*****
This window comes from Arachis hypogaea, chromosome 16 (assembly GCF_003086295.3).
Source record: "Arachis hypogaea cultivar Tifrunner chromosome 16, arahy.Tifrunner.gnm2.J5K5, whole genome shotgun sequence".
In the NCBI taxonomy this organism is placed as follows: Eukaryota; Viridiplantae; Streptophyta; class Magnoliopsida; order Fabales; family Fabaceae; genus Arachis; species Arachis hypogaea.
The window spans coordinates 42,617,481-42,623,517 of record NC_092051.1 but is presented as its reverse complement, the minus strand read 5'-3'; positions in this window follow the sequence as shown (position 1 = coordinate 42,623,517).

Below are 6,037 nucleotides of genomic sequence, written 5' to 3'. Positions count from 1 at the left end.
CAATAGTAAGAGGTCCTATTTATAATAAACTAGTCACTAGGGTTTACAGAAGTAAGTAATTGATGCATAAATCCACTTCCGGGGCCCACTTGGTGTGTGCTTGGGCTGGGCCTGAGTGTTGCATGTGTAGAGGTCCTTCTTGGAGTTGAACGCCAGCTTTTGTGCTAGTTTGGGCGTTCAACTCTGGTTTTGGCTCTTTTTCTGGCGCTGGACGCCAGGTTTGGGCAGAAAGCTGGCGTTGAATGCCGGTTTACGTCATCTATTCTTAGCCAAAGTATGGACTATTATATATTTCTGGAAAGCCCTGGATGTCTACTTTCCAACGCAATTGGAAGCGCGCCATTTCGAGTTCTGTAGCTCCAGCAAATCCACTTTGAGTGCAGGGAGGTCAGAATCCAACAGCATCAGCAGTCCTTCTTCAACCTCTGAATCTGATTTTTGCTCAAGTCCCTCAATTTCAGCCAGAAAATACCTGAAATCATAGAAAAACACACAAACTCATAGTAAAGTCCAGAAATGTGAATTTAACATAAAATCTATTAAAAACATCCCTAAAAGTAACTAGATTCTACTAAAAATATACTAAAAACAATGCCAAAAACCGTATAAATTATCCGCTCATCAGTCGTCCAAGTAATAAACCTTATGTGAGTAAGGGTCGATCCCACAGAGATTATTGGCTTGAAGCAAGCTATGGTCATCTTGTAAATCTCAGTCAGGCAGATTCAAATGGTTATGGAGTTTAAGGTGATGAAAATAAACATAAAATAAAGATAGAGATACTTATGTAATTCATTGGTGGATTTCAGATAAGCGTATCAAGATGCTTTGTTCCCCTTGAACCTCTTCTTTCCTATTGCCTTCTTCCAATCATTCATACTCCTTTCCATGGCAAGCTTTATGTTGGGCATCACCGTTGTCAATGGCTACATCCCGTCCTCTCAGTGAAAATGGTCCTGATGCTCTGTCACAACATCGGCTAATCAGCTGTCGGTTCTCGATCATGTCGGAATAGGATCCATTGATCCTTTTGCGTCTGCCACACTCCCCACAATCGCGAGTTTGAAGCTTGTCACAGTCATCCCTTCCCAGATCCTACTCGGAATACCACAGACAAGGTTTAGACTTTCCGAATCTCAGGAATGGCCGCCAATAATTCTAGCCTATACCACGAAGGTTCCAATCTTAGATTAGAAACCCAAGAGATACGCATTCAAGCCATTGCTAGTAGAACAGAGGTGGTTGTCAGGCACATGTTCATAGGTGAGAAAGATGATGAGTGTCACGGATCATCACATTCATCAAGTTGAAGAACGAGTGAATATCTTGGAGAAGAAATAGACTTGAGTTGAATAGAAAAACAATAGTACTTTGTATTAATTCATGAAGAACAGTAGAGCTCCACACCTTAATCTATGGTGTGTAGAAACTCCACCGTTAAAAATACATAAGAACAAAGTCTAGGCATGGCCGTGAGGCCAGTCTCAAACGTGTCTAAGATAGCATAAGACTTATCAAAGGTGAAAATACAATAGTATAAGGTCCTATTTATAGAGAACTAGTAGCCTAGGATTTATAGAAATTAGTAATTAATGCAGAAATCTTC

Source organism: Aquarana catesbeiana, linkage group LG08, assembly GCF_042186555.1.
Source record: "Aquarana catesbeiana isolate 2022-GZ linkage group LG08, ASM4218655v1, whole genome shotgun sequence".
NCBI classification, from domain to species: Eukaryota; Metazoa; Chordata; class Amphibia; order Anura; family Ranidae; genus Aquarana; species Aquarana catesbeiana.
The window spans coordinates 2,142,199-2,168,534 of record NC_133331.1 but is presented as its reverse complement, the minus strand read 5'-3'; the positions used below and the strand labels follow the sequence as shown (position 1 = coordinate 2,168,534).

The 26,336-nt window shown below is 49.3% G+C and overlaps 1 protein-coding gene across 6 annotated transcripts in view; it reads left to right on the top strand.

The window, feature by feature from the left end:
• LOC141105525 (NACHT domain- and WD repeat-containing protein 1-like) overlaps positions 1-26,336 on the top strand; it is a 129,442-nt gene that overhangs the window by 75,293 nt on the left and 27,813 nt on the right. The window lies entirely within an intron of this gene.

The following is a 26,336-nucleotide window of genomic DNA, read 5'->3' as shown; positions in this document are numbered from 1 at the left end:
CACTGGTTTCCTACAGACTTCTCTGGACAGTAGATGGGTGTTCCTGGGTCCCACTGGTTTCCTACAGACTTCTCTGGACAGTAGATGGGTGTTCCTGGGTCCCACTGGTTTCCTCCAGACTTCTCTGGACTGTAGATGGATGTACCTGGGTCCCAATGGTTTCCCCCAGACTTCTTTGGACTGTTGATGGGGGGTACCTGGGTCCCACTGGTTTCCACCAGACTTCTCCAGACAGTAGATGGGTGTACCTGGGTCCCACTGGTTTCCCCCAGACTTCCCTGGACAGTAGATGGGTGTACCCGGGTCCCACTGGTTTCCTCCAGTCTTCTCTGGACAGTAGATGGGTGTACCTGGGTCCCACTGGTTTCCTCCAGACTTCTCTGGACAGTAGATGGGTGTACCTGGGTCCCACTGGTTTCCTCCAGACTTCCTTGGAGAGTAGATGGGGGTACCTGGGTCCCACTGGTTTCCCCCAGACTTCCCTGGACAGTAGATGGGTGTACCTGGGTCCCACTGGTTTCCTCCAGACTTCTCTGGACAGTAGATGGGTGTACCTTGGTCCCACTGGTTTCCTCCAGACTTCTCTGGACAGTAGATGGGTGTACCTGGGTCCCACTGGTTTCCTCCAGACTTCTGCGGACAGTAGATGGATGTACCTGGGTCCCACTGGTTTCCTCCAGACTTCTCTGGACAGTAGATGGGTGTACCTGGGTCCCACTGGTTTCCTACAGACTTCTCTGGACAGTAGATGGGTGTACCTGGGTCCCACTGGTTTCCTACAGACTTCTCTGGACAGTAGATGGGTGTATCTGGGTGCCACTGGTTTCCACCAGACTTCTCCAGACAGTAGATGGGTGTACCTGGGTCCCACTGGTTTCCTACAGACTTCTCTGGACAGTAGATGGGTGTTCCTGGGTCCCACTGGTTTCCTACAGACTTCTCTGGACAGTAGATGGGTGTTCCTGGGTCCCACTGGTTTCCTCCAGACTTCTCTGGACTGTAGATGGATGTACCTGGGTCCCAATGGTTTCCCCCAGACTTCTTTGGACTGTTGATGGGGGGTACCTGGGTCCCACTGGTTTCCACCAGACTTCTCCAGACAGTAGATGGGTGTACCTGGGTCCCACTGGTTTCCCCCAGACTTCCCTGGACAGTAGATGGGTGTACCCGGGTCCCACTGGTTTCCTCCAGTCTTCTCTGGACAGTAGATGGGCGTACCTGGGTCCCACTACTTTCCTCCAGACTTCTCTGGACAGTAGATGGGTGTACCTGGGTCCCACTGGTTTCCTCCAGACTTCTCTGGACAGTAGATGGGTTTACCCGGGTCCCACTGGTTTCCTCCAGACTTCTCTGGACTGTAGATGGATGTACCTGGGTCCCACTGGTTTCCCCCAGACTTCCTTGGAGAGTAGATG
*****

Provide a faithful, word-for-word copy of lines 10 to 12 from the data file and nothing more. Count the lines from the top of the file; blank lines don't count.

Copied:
The window spans coordinates 2,142,199-2,168,534 of record NC_133331.1 but is presented as its reverse complement, the minus strand read 5'-3'; the positions used below and the strand labels follow the sequence as shown (position 1 = coordinate 2,168,534).

The 26,336-nt window shown below is 49.3% G+C and overlaps 1 protein-coding gene across 6 annotated transcripts in view; it reads left to right on the top strand.

The window, feature by feature from the left end: